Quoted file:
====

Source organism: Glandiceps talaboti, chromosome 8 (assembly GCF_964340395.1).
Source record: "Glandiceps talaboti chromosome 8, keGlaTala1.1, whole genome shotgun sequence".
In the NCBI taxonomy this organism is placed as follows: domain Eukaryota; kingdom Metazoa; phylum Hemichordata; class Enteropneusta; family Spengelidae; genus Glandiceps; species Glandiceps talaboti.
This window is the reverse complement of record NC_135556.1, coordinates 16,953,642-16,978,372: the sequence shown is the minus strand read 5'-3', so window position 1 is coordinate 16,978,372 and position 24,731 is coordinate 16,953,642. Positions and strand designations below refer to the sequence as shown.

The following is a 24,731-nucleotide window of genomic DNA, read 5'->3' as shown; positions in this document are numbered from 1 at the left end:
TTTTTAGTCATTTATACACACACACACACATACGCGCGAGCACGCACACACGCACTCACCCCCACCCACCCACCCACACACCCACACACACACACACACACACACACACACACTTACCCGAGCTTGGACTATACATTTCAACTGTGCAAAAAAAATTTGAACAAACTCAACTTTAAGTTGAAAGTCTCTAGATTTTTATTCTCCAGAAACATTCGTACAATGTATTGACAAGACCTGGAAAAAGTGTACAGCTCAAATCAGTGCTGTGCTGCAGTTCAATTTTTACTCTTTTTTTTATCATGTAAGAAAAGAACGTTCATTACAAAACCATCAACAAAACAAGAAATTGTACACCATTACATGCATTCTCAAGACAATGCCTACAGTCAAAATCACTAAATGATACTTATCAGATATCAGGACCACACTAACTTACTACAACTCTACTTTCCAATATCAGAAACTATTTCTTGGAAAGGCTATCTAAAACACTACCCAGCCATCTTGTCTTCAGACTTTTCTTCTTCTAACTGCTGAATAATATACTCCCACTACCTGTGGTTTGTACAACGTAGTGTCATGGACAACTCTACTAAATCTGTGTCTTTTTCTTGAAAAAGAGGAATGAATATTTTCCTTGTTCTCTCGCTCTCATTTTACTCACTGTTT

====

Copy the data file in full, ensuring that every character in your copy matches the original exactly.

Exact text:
Source organism: Glandiceps talaboti, chromosome 8 (assembly GCF_964340395.1).
Source record: "Glandiceps talaboti chromosome 8, keGlaTala1.1, whole genome shotgun sequence".
In the NCBI taxonomy this organism is placed as follows: domain Eukaryota; kingdom Metazoa; phylum Hemichordata; class Enteropneusta; family Spengelidae; genus Glandiceps; species Glandiceps talaboti.
This window is the reverse complement of record NC_135556.1, coordinates 16,953,642-16,978,372: the sequence shown is the minus strand read 5'-3', so window position 1 is coordinate 16,978,372 and position 24,731 is coordinate 16,953,642. Positions and strand designations below refer to the sequence as shown.

The following is a 24,731-nucleotide window of genomic DNA, read 5'->3' as shown; positions in this document are numbered from 1 at the left end:
TTTTTAGTCATTTATACACACACACACACATACGCGCGAGCACGCACACACGCACTCACCCCCACCCACCCACCCACACACCCACACACACACACACACACACACACACACACTTACCCGAGCTTGGACTATACATTTCAACTGTGCAAAAAAAATTTGAACAAACTCAACTTTAAGTTGAAAGTCTCTAGATTTTTATTCTCCAGAAACATTCGTACAATGTATTGACAAGACCTGGAAAAAGTGTACAGCTCAAATCAGTGCTGTGCTGCAGTTCAATTTTTACTCTTTTTTTTATCATGTAAGAAAAGAACGTTCATTACAAAACCATCAACAAAACAAGAAATTGTACACCATTACATGCATTCTCAAGACAATGCCTACAGTCAAAATCACTAAATGATACTTATCAGATATCAGGACCACACTAACTTACTACAACTCTACTTTCCAATATCAGAAACTATTTCTTGGAAAGGCTATCTAAAACACTACCCAGCCATCTTGTCTTCAGACTTTTCTTCTTCTAACTGCTGAATAATATACTCCCACTACCTGTGGTTTGTACAACGTAGTGTCATGGACAACTCTACTAAATCTGTGTCTTTTTCTTGAAAAAGAGGAATGAATATTTTCCTTGTTCTCTCGCTCTCATTTTACTCACTGTTT